Protesters just brought the hellish conditions at Penally to the Home Office’s front door
The Home Office has had the situation for refugees in the UK brought directly to its door. Because protesters have blockaded the entrance to one of its offices. It was over the appalling conditions in a Home Office-run refugee camp.
Hell on earth in Penally
As The Canary previously reported, in September 2020 the Home Office controversially began housing refugees at two disused army barracks in Kent and Wales. The latter is a facility at Penally, just outside Tenby on the Pembrokeshire coast. Penally has been leased from the Ministry of Defence by the Home Office, and could be used to house 250 people. At one point the Home Office was holding 150 people there.
People have protested about the Penally facility. And The Canary has reported on the appalling conditions in the camp. As Tom Anderson wrote:
Conditions at Penally are hellish. Camp residents complain of inadequate and poorly cooked food, no privacy, and inadequate shower and toilet facilities. They are unable to socially distance, or to take proper precautions to prevent the spread of coronavirus (Covid-19).
Residents told The Canary about conditions in the camp. They have to brave the outdoors to access the toilets; measures to prevent the spread of coronavirus are poor, and the camp is cramped. But now, people who have been campaigning against the forced housing of refugees in Penally have taken further action.
Blockading the Home Office
Anti-racist protesters blockaded the Home Office in Cardiff on Friday 5 March:
They said in a statement that:
The Home Office has a duty of care to all those who arrive in the UK seeking sanctuary. People staying in the Penally ex-military training camp, run by Clearsprings on behalf of the Government, are experiencing:
Lack of drinking water and hygienically prepared food;
Failing plumbing and heating systems leading to cold and unsanitary conditions;
Lack of access to phones and internet, meaning they cannot communicate with family or legal support;
Overcrowded conditions, making it impossible to comply with Covid social distancing rules;
No provision of health or mental health services;
Inadequate provision of toilets and showers.
‘Trauma’ and ‘purgatory’
Protestor Lois Davis said:
Wales has a proud culture of welcoming guests. These people seek only the opportunity to live a normal life and contribute to our society. This is being denied to them by the Home Office, which prefers to keep them in a state of purgatory, not knowing if and when they can begin to study, work and get on with their lives. This further compounds the trauma they have been trying to escape.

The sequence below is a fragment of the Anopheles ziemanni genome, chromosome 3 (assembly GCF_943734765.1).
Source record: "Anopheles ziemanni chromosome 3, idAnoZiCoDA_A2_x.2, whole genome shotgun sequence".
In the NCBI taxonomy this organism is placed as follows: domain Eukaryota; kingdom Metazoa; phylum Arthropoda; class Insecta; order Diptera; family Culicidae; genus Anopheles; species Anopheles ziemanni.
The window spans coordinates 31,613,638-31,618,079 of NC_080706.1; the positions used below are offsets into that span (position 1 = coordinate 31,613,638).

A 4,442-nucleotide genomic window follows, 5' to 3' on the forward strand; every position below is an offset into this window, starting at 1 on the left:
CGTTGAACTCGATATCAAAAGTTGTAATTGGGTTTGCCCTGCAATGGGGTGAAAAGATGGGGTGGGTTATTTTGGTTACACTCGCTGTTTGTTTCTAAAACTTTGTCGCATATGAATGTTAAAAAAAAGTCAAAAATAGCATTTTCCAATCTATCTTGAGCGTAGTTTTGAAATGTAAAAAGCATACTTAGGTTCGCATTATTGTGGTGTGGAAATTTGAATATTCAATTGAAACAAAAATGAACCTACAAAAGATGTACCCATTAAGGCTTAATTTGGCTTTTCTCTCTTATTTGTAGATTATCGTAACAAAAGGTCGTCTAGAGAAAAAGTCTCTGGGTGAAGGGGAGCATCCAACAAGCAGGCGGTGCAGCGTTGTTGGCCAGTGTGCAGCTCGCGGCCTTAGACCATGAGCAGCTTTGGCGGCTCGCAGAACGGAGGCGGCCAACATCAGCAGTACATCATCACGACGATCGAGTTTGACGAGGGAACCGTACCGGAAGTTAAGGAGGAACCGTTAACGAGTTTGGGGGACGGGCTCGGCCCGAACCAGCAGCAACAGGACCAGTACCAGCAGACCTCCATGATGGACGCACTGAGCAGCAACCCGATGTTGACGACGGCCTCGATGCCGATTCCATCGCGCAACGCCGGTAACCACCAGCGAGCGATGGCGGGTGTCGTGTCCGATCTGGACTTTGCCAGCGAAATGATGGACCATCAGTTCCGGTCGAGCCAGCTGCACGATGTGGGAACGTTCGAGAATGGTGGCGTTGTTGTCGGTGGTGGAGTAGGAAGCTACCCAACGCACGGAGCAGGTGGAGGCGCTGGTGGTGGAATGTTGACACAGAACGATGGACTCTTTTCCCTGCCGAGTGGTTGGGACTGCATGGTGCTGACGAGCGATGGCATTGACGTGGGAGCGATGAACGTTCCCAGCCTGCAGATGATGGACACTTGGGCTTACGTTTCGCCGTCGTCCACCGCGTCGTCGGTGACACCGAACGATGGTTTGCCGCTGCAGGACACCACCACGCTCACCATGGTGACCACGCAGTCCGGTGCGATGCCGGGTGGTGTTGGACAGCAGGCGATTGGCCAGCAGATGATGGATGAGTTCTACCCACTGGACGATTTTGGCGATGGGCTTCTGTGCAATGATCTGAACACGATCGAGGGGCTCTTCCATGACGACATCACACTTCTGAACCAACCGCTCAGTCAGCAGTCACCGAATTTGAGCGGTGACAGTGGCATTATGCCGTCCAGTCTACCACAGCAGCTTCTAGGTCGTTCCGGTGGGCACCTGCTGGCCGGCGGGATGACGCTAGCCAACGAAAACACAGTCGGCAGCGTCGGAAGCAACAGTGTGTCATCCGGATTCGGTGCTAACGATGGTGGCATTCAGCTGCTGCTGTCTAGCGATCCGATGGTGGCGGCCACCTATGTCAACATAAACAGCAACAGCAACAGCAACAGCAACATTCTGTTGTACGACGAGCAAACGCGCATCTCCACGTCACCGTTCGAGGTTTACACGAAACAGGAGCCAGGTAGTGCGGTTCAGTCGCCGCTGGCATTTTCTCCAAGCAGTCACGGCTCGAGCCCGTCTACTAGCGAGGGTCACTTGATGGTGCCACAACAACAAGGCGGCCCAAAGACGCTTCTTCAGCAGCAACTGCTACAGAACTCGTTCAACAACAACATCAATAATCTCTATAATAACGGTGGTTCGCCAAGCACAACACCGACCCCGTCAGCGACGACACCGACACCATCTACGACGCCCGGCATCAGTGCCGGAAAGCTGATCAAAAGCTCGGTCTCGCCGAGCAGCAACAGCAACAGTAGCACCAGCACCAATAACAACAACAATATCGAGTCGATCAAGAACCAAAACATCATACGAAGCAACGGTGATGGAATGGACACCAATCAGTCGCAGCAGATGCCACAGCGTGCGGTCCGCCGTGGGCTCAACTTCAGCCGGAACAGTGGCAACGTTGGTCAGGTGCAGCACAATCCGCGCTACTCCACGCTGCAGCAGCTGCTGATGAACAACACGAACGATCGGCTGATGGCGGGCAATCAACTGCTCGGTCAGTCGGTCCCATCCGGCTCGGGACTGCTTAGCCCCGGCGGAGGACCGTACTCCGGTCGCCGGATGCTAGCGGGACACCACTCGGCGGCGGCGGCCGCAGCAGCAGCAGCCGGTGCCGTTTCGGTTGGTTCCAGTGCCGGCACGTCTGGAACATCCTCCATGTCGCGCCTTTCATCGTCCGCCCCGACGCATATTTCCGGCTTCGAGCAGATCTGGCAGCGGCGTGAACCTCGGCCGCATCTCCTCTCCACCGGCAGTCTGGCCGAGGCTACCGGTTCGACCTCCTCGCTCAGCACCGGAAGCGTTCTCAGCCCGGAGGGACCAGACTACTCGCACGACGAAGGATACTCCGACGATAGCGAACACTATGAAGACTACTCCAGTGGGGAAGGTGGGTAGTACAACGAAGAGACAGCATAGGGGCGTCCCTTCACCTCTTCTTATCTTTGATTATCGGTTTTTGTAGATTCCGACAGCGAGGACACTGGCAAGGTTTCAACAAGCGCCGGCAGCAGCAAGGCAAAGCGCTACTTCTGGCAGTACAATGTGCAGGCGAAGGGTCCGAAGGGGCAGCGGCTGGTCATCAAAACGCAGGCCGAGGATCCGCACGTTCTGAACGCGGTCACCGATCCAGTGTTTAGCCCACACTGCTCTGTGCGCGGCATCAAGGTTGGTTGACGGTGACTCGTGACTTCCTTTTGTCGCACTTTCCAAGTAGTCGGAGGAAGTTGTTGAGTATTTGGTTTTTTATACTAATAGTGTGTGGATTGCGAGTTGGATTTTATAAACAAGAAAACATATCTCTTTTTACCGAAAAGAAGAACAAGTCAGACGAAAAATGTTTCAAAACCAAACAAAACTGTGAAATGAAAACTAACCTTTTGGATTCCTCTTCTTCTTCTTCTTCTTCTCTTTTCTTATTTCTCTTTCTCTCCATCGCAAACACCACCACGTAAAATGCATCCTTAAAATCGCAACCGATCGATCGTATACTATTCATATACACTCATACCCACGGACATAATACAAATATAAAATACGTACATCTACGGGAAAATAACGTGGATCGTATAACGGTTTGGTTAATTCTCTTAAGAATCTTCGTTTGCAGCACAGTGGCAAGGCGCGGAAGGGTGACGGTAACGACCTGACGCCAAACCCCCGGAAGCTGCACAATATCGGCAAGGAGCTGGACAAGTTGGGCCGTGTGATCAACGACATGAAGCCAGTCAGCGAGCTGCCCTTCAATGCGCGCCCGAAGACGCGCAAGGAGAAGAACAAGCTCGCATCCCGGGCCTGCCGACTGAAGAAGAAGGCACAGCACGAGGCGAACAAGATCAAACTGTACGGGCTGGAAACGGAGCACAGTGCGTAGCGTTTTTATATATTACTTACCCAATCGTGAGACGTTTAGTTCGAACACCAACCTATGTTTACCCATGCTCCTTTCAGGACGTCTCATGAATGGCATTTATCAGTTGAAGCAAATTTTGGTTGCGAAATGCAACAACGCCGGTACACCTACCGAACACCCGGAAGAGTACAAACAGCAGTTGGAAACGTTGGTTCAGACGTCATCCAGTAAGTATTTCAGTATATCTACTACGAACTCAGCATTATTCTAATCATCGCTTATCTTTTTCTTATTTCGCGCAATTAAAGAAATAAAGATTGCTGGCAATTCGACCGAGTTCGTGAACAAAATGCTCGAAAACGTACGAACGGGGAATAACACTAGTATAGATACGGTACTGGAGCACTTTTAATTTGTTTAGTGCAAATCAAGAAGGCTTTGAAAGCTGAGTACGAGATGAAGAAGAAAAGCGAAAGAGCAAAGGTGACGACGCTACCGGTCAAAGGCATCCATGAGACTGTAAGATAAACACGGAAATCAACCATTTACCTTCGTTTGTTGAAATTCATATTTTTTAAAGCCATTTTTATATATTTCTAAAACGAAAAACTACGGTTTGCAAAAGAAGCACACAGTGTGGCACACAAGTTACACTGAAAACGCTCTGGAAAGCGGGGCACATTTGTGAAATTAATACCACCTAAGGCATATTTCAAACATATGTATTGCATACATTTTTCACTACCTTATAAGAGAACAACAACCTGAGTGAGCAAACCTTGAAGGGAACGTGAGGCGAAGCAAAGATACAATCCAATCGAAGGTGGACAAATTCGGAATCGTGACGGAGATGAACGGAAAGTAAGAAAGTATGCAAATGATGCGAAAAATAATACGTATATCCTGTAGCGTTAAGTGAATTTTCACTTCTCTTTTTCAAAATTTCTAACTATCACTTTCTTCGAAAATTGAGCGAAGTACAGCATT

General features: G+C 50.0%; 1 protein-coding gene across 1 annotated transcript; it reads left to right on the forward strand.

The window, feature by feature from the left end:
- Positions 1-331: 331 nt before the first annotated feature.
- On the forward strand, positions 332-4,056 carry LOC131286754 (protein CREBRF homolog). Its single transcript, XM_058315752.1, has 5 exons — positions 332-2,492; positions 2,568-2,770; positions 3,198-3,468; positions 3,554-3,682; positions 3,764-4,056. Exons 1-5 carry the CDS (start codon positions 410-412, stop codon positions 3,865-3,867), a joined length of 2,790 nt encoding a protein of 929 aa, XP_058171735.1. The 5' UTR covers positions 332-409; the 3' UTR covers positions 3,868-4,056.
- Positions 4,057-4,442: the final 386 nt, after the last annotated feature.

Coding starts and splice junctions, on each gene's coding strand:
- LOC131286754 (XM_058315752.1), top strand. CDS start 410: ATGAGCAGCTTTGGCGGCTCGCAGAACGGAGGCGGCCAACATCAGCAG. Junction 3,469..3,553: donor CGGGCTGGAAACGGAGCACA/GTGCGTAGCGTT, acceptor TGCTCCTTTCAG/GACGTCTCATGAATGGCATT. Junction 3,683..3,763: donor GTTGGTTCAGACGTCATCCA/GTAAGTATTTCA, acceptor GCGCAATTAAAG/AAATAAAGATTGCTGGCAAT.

Another, Jenny Roberts, said:
Penally Camp must be shut down immediately, and suitable accommodation and support provided to help new migrants integrate and become active citizens. Not to do this is a failure in the statutory duty on the part of the Home Office. This concept of using ex military camps to house refugees is a proven failure. No more camps!
But the story of Penally may not be coming to an end any time soon.
Homes not camps
As Davis and Roberts said in a statement:
We now understand that, rather than reducing numbers and eventually closing the camp, as announced by Immigration Minister Chris Philps in January, the Home Office is sending even more refugees to this dysfunctional facility. Residents and volunteers risk prosecution under the Official Secrets Act for speaking out about the conditions.
It’s a damning indictment of the Tory government that it considers refugees’ lives so worthless it houses them in appalling facilities. In fact, as The Canary previously reported, there’s an outrageous reason why refugees are being forced to endure these appalling conditions. The Home Office is housing refugees in barracks because of concern about confidence in the asylum system with internal documents saying “the need to control immigration” justified the provision of “less generous” housing for refugees.
Yet perhaps more damning is that it intends to continue with this potential breach of human rights. It is heartening to see people showing love and solidarity for the residents of the camps. But more still needs to be done. And the drive to have these camps permanently shut needs to continue.
Featured image via Homes Not Military Camps
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